|The aboriginal beat|
It seemed a blues night like any other: a smoky room, beer in abundance and a packed dance floor. But the event last month, sponsored by the Toronto Blues Society, had a unique twist. Titled Real Rez Blues, it was a showcase of U.S. and Canadian aboriginal performers, all with a penchant for the classic, 12-bar form. Five acts appeared before the mostly native crowd of more than 800, including headliner Murray Porter, one of native music's rising stars. A baritone reminiscent of rhythm-and-blues great Percy Sledge, Porter thrilled the audience with his gritty versions of B. B. King and Big Joe Turner tunes. But when he sang his own 1492 Who Found Who, about Christopher Columbus, the Mohawk musician completely won over the crowd. "How can you find," he sang gruffly, "what was not lost?"
The native beat seems to be popping up everywhere--and it's not just the sound of powwow drums. Turn on the TV and there's Susan Aglukark singing Amazing Grace in Inuktitut. Flick on the radio and there's Kashtin with its breezy folk-rock in the Montagnais language. Even Porter's revisionist blues number about Columbus is getting airplay across Canada, on such stations as Toronto's Mix 99.9 and Montreal's CJAD. This week, pop star Buffy Sainte-Marie hosts Native Beat II, a celebration of Canadian aboriginal music at Toronto's Massey Hall featuring Kashtin, Aglukark, the Eagle Heart Drummers and Dancers, and Seventh Fire, an adventurous Ottawa-based rock band led by a singer named Thom E. Hawke. More evidence of the native-music boom can be found at this week's Juno Awards, where former member of The Band, Robbie Robertson, whose mother was Mohawk, will present the prize in the newly created Best Music of Aboriginal Canada category.
The creation of the new Juno category is record-industry recognition of a growing market. Companies specializing in native music--including Winnipeg's Sunshine Records, Saskatoon's Sweet Grass Records and the First Nations/Wawatay label of Sioux Lookout, Ont., which boasts a major distribution deal with EMI--are all flourishing. Sunshine president Ness Michaels says that aboriginal titles account for 75 to 85 per cent of his label's near-$1 million annual sales. He adds that, as with Sweet Grass, his biggest sellers are recordings by traditional powwow groups like the White Fish Bay Singers.
But at First Nations/Wawatay, the emphasis is on the contemporary sounds of Murray Porter, Seventh Fire and Lawrence Martin, a country artist who sings in Cree and English and whose debut album, the Juno-nominated Wapistan is Lawrence Martin, was recorded mainly in Nashville. "The times are really changing," says Martin, 38, a co-owner of the label, mayor of Sioux Lookout and executive director of Wawatay Communications, an aboriginal network with radio, television and newspaper holdings in Northern Ontario. "Native music has taken big strides. There's more artists, better production and even interest from overseas."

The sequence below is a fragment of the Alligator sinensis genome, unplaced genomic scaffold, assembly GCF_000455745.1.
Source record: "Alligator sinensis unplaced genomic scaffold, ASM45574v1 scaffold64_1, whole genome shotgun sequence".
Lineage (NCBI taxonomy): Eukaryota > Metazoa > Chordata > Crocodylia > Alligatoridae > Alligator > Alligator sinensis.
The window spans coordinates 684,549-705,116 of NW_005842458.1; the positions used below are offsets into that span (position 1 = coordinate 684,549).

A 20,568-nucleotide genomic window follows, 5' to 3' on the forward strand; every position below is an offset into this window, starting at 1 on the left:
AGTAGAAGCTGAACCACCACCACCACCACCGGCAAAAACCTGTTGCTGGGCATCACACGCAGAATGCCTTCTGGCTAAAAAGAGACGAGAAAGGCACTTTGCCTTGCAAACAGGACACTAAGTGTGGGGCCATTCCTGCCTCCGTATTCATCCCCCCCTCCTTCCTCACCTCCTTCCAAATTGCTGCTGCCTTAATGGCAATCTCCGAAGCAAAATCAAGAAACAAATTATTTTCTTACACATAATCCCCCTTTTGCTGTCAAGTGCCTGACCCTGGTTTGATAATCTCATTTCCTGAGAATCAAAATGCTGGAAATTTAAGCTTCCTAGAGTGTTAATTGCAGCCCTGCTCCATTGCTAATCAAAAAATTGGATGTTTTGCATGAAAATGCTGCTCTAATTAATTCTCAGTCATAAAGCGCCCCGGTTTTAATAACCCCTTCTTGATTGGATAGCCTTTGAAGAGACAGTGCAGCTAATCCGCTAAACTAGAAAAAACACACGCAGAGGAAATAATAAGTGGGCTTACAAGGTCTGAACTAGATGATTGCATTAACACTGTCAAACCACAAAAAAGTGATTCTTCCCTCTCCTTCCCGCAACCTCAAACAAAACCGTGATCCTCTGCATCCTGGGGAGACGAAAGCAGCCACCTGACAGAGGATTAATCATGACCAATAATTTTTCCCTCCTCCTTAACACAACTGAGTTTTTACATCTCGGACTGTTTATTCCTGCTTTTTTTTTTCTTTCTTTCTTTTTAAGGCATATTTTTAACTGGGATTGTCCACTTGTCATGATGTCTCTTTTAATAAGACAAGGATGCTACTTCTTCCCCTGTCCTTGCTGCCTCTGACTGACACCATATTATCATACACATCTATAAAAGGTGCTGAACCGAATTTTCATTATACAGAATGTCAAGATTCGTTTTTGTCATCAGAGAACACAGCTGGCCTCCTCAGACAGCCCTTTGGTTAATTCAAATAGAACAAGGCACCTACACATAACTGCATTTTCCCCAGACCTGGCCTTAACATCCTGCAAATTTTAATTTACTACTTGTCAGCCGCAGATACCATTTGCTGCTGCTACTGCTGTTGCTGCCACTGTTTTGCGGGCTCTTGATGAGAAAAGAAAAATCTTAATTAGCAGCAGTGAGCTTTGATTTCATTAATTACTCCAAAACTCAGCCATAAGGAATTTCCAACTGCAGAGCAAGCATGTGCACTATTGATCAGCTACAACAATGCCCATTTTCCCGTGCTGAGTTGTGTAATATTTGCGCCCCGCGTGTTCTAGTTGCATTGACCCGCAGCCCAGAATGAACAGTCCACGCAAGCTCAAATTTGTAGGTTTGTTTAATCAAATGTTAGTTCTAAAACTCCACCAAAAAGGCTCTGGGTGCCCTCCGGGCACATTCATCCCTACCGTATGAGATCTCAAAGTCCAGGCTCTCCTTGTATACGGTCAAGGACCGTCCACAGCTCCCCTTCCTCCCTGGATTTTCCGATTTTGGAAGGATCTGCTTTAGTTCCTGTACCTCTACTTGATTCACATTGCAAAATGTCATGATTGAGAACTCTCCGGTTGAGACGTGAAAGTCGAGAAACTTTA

Aboriginal music has its own celebrities now, complete with major-label record deals and videos on MuchMusic. The top-selling Quebec duo Kashtin, the first native stars of the 1990s, get their U.S. launch next month with the release there of their second album, Innu, on Sony Music's Tri-Star label. Sales of Innu and the group's self-titled debut now total 350,000 in Canada. Meanwhile, EMI Music Canada has high hopes for Aglukark. Last year, the label issued a Christmas album by the Inuit singer and is now re-releasing Aglukark's Arctic Rose, an album that sold more than 13,000 copies independently. Says EMI president Deane Cameron: "The whole world music movement has made people more curious about music from other cultures, including aboriginal people."
The growth of native music mirrors the success of painters including Norval Morrisseau in the 1970s and such writers as Tomson Highway and Thomas King in the 1980s and 1990s. According to Elaine Bomberry, a talent agent from the Six Nations reserve near Brantford, Ont., who has worked with Highway and now represents musicians including Porter, it was inevitable that native music's time would come. But Bomberry, who largely developed the new aboriginal category for the Junos, adds that a major challenge is deciding what constitutes indigenous style. "Aboriginal music is now so broad," she says, "that it's difficult to define." Indeed, one of this year's nominees, Vancouver's Sazacha Red Sky, is a non-native singer who qualifies because she performs a prayer song composed by an Indian.
Ultimately, it comes down to whether or not the music reflects a native experience. Says Aglukark, who looks at the native issue of teenage suicide on the title song of Arctic Rose: "I sing about what I see around me. What makes my music aboriginal is that I am." For Martin, singing in his native Cree is as important as singing about cultural values--something he does on Elders, a song with tribal drumming that expresses hope for young people. Speaking from Nashville, where he is recording a new album, the soft-spoken father of eight says he is trying to express his native perspective in all of his work. "We have to encourage the kids to hang on to their culture," Martin insists. "That's very important."
Porter, who lives with his family on Six Nations, contends that music--even the blues--is the perfect way for native people to pass on their heritage. "Ours is an oral history," says Porter. "We never wrote down our legends or our stories. The blues seemed a natural vehicle because it's the music of oppressed people." He adds: "I like to say that I'm a red man singing the black man's blues in a white man's world." But many music lovers are color-blind. And the emergence of aboriginal performers has more to do with the fact that native people are finding their voices--and making powerful songs with them.
Maclean's March 21st 1994